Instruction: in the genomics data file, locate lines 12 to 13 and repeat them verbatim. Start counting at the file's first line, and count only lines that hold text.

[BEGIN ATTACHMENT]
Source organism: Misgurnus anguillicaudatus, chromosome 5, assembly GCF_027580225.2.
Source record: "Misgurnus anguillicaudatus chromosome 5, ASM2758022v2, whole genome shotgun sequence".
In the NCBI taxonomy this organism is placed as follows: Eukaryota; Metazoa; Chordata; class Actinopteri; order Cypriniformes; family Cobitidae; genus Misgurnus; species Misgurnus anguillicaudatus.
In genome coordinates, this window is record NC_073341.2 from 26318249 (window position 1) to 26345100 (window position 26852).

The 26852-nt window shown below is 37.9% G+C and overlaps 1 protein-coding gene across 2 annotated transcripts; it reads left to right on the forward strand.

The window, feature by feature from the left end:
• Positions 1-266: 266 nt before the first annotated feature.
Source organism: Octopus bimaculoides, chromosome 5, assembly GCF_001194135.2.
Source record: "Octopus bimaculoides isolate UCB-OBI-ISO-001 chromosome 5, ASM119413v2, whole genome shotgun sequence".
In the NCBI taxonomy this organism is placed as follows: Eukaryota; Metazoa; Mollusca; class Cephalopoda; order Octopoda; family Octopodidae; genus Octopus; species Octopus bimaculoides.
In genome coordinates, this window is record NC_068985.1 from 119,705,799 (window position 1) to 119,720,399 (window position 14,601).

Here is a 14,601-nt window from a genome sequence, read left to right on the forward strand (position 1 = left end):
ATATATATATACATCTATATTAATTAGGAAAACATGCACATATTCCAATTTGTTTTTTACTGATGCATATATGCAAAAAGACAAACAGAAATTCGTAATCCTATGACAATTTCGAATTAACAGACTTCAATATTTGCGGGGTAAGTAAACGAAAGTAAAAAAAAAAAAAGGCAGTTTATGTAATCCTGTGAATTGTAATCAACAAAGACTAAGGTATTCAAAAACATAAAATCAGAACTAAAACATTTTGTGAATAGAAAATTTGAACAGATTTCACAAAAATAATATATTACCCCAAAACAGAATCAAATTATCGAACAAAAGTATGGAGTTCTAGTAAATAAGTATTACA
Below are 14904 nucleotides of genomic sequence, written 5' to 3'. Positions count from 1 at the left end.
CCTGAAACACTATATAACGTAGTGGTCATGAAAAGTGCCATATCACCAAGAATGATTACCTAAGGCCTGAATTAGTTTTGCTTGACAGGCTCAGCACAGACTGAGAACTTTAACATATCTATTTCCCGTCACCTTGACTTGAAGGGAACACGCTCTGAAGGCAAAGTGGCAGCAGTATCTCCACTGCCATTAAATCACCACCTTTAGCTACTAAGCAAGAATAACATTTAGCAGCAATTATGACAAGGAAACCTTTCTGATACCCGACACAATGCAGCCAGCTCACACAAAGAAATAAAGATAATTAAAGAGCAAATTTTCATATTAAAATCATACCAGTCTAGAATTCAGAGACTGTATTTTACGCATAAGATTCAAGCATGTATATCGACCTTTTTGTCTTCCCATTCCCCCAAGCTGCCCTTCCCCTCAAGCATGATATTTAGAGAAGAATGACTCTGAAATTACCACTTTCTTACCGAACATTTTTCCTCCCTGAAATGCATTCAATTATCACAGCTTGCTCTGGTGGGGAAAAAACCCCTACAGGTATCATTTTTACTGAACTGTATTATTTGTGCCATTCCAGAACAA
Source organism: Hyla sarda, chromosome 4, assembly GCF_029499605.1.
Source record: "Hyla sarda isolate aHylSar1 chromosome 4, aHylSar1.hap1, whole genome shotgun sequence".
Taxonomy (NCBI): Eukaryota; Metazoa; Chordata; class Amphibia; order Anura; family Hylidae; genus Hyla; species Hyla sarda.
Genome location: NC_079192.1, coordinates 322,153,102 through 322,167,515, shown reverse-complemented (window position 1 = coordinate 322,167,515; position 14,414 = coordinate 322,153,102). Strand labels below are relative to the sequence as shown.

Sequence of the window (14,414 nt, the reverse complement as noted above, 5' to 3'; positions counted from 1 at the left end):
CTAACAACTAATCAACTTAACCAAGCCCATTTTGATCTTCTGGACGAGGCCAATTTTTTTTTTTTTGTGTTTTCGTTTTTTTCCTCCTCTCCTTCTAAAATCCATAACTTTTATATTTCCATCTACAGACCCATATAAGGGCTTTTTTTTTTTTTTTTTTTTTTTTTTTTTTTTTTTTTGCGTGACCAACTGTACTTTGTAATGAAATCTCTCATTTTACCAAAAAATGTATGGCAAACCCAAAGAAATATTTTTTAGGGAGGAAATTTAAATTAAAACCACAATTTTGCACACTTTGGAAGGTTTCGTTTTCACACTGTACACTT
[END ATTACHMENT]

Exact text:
Here is a 14,601-nt window from a genome sequence, read left to right on the forward strand (position 1 = left end):
ATATATATATACATCTATATTAATTAGGAAAACATGCACATATTCCAATTTGTTTTTTACTGATGCATATATGCAAAAAGACAAACAGAAATTCGTAATCCTATGACAATTTCGAATTAACAGACTTCAATATTTGCGGGGTAAGTAAACGAAAGTAAAAAAAAAAAAAGGCAGTTTATGTAATCCTGTGAATTGTAATCAACAAAGACTAAGGTATTCAAAAACATAAAATCAGAACTAAAACATTTTGTGAATAGAAAATTTGAACAGATTTCACAAAAATAATATATTACCCCAAAACAGAATCAAATTATCGAACAAAAGTATGGAGTTCTAGTAAATAAGTATTACA